The Millions

‘The Divines’: Featured Fiction from Ellie Eaton

In our latest edition of featured fiction—curated by our own Carolyn Quimby—we’re happy to present an excerpt from Ellie Eaton‘s debut novel, The Divines.

The book, which Publishers Weekly says “will keep readers riveted,” follows freelance writer Josephine as she reflects on her time at the (now defunct) St John the Divine—an elite English boarding school for girls—and the scandal that changed their community forever. Booklist writes, “At times both sharp and haunting, this novel embodies the awkwardness and regret of adolescence.”

***

I am Divine.

My mother was Divine and her mother before that, which isn’t uncommon. Though that was at a time when being Divine meant something; it had cachet, as my mother still likes to brag; it opened doors, got you places. Though it’s hard to see specifically where being Divine ever got her, other than married. Perhaps I’m missing the point.

I haven’t spoken to another Divine for fourteen years, maybe more, despite there being ample online opportunities these days to reconnect with my former peers should I so wish. I don’t. Every Christmas and Easter I fly back to England to visit my mother, who, in her sixties now, keeps backdated copies of our Old Girls’ newsletter for me in her downstairs loo, next to Country Living. Births, deaths, marriages, the rare athletic achievement, horses for sale, and, of course, reunions. Endless reunions. Not one of which I have attended. Until, as a newlywed, I take my husband on an impromptu detour from our honeymoon destination, veering off the dual carriageway so unexpectedly at the road sign that he thinks for a heart-stopping moment I might have morning sickness.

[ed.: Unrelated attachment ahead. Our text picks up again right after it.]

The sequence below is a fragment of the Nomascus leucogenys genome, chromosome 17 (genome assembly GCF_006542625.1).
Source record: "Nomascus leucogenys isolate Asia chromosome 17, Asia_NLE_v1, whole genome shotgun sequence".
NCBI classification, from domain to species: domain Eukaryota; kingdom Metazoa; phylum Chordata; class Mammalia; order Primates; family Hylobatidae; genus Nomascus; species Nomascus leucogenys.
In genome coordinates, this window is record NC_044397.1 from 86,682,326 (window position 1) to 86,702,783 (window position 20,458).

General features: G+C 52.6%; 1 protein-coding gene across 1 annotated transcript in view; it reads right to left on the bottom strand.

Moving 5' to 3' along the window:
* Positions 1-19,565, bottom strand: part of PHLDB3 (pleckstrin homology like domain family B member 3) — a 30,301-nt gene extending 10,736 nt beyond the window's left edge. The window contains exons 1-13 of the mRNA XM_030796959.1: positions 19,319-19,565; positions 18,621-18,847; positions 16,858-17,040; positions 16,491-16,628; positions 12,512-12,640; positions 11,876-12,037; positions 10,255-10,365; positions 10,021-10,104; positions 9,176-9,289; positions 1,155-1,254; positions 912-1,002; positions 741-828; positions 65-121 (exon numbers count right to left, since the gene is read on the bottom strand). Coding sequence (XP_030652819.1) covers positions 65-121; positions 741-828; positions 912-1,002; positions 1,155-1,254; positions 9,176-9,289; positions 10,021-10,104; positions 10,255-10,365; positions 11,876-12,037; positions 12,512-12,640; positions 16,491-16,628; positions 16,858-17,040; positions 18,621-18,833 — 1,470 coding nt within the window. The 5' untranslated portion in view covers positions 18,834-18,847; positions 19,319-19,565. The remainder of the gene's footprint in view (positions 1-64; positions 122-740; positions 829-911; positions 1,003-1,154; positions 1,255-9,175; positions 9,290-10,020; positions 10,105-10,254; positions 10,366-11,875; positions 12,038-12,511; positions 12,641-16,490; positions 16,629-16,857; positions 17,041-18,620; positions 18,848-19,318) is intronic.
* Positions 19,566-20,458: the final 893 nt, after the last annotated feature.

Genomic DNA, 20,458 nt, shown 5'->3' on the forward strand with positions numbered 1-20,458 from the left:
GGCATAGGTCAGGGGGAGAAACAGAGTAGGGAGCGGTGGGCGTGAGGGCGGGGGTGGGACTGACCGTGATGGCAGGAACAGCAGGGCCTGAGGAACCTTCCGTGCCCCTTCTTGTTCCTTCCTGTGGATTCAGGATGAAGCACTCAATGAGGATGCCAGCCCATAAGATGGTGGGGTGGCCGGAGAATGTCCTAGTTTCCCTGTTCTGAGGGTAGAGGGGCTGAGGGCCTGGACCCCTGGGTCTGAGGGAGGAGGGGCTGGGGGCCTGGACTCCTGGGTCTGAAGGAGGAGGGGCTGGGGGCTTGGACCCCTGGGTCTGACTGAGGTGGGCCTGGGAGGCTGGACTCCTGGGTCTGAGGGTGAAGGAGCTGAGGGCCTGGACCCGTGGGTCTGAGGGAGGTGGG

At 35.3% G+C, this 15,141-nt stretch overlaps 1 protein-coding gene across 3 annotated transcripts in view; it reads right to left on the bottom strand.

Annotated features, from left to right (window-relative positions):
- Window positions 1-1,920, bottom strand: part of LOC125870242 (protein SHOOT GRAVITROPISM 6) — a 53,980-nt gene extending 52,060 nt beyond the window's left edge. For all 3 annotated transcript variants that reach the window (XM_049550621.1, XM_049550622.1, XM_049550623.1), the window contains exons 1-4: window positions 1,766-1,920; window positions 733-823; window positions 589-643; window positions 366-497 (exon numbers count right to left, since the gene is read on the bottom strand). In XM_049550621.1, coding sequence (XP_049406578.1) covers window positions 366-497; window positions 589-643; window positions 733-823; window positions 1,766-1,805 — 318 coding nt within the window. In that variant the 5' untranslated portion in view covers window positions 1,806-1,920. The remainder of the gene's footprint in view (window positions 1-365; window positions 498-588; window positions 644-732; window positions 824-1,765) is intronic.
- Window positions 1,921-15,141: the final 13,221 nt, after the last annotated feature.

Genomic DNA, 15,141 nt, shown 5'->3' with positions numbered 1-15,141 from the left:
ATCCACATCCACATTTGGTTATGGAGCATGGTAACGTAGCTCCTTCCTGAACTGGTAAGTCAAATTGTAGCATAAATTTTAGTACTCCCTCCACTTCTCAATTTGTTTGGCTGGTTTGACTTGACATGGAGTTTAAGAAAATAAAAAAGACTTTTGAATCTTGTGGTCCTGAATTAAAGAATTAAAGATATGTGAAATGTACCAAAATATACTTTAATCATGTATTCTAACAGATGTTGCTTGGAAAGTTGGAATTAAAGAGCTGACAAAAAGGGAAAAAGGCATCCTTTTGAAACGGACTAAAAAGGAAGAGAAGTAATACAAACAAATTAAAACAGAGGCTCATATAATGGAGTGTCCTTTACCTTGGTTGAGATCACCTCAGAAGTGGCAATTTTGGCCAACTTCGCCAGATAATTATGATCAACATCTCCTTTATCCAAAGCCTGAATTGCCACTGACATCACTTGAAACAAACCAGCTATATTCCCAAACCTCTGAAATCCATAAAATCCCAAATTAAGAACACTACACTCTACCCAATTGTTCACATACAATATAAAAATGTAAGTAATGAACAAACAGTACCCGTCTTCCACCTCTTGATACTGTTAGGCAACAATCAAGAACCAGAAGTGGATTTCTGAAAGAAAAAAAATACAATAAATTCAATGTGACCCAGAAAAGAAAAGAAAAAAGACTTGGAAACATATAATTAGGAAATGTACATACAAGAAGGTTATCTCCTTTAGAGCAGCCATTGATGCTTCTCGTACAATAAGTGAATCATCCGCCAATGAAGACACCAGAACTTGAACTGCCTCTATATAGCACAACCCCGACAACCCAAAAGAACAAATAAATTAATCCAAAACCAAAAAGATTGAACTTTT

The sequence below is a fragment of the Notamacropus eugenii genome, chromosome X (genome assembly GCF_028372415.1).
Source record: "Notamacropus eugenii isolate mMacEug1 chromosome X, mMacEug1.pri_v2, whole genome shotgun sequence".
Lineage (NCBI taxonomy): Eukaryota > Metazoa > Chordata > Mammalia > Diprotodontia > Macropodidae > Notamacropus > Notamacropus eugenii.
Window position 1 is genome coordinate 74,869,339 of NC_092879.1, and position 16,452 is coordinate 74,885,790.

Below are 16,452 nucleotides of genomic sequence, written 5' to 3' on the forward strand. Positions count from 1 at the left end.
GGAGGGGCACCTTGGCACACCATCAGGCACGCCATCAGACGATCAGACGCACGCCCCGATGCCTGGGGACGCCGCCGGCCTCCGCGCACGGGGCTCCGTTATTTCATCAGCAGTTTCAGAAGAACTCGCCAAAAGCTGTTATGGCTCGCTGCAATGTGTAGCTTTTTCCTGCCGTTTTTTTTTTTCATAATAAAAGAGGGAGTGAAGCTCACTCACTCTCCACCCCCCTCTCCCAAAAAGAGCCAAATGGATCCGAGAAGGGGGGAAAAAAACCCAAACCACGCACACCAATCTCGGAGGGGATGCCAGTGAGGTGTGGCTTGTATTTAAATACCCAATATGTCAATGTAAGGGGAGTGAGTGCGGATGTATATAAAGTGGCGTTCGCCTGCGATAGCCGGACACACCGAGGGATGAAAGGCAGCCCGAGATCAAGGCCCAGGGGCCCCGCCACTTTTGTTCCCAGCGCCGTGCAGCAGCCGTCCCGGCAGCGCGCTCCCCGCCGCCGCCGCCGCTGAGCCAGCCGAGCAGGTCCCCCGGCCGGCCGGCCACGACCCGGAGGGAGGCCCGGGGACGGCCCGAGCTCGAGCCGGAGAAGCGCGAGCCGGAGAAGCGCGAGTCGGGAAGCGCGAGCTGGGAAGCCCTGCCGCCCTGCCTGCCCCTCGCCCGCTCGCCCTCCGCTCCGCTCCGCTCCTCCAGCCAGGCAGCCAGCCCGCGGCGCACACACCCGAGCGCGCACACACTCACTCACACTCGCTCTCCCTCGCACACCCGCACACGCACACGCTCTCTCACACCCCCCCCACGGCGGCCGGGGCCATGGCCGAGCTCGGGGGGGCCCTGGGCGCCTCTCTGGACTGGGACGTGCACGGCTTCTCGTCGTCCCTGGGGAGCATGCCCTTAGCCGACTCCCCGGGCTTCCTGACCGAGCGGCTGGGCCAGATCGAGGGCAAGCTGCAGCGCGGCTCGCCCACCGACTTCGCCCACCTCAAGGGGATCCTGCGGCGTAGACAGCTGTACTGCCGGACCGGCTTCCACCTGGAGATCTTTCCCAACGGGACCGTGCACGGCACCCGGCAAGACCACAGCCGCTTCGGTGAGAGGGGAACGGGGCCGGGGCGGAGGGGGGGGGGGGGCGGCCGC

“Just to have a look,” I say. “It won’t take long.”

A trip down memory lane, then we’ll be on our way.

I crawl our rental car round the Oxfordshire town, circling closer to where I remember my former school once stood, folding forward over the steering wheel, trying to get my bearings. This is harder than I think it will be. Nothing is as I remember it. Most of the grounds have been flattened. The gym is gone, the maths block,

Sie lesen eine Vorschau. Registrieren Sie sich, um mehr zu lesen.

Mehr von The Millions

The Millions6 min gelesen
Finding Hope at 18,000 Feet: The Millions Interviews Jeff Belanger
When it was summit night, 18,000 feet in elevation, subzero temperatures, and I’m fighting for every molecule of oxygen, I had the temptation to give up, but I didn’t. I love knowing I still have that grit when I need it. The post Finding Hope at 18,
The Millions10 min gelesen
Who Is Unthinkable? On Imbolo Mbue’s ‘How Beautiful We Were’
1. Fake news has never angered me on a visceral level. I don’t earnestly engage with conspiracists who fret about Satan worshippers or baby-eaters, for instance, and I have always found those who do amusing curiosities. For me, real anger has to impl
The Millions5 min gelesen
I Always Write in the Past: The Millions Interviews André Aciman
In writing truth, the act of writing already changes things, even if you swear the story is factually true. The post I Always Write in the Past: The Millions Interviews André Aciman appeared first on The Millions.